After a long battle, Emma successfully divorced her husband in 1940, and one day told her children that she was ‘off for a walk’. She had read an article in the National Geographic about the Appalachian Trail and it had portrayed it as being an easy walk with cosy, clean cabins at the end of each day. So, carrying just an army coat, rain jacket, plastic shower curtain and denim ‘over the shoulder’ bag, Emma set off in her tennis shoes to begin the 2168-mile hike!
Relying solely on her wits and the generosity of strangers, Emma completed the trail only to return to it within a year to become the first person to complete the through hike twice.
Dame Naomi James
Think of round the world sailing accomplishments and Ellen MacArthur instantly springs to mind, but it was in fact a daring young woman with only 6 weeks sailing experience who became the first woman to singlehandedly sail around the world. Naomi James was born on a land locked sheep farm in New Zealand and only learnt how to swim at the age of 23. A self confessed day-dreamer, she quit school to become a hairdresser but soon got bored, and decided to embark on an adventure to Europe. It was in France, whilst taking a stroll along the harbour in Saint-Malo, that she met her future husband and yacht skipper Rob James.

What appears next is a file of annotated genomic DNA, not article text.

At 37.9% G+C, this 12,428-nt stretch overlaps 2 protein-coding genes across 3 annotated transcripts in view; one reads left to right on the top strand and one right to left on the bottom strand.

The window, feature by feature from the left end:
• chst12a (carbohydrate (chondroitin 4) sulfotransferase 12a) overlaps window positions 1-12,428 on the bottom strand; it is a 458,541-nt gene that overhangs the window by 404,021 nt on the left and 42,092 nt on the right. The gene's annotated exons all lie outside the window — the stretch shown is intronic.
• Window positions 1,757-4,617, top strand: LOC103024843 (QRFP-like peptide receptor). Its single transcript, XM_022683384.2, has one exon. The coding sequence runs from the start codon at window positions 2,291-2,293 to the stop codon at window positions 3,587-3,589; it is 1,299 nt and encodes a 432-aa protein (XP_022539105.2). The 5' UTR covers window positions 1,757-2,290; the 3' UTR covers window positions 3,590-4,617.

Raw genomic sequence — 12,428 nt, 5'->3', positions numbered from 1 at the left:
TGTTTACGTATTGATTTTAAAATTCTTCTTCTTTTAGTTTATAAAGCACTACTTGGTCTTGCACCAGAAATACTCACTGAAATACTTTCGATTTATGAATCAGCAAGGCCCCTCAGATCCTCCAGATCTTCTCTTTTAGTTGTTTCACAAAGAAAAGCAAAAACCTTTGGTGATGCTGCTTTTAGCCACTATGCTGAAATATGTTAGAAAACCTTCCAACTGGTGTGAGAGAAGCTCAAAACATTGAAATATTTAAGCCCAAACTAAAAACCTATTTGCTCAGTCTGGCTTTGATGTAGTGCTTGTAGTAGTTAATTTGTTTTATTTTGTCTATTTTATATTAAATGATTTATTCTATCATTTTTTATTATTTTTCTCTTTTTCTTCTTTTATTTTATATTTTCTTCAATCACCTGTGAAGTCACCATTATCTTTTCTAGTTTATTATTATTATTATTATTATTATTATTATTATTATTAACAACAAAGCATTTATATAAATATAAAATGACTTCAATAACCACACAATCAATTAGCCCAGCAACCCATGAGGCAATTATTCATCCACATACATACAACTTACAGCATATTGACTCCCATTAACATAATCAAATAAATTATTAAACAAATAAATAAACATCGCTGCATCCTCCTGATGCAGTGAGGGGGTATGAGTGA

As love can so often shape your future, Naomi began learning the ropes with Rob, but it was whilst he was participating in his own boat race, that she made the daring decision to become the first woman to sail around the world. With a boat lent to her by Sir Charles Blyth, intensive sailing lessons from her husband, and sponsorship money raised by the Daily Express, Naomi James left Dartmouth on the 9th September 1977 and finished her round the world voyage on 8th June 1978 after 272 days.
In 1979 Dame Naomi James was given an OBE in recognition of her incredible achievements.
Gerlinde refers to her mountaineering achievements as an, ‘inner calling that had to be answered’. It was this calling that led her to be the first woman to summit all 14, 8000m mountains without oxygen or high altitude porters.
Gerlinde was introduced to the mountains as a child and her passions revolved around ski, ice and rock climbing. Whilst working as a nurse, Gerlinde would save up her wages until she had enough to tackle her next 8000m adventure. She completed 4 this way, but after reaching her 5th summit on Nanga Parbet, she made the decision to become a professional mountaineer.
A fiercely strong and determined woman, Gerlinde has witnessed her fair share of tragedy; in particular on her 6th attempt at summiting one of the most unforgiving mountains K2. It was whilst she was on the famous Bottleneck Couloir that she witnessed her climbing partner Frederik Erricson fall 1000m to his death after he slipped whilst fixing a rope just ahead of her. Gerlinde descended after the fatality, yet returned the next year to achieve her ultimate goal, and in 2012 was named National Geographic Explorer of the Year for her incredible achievements.
The breadth of ladies achieving incredible things on land, sea and air is extensive and dates back to the early 19th Century. All of these women had vision, courage, and a determination to achieve their goals, no matter what. There is a phrase, ‘if you can see it, you can achieve it’ and these women have all played a pivotal role in demonstrating just what’s possible when your heart, body and soul are resolute on fulfilling your destiny.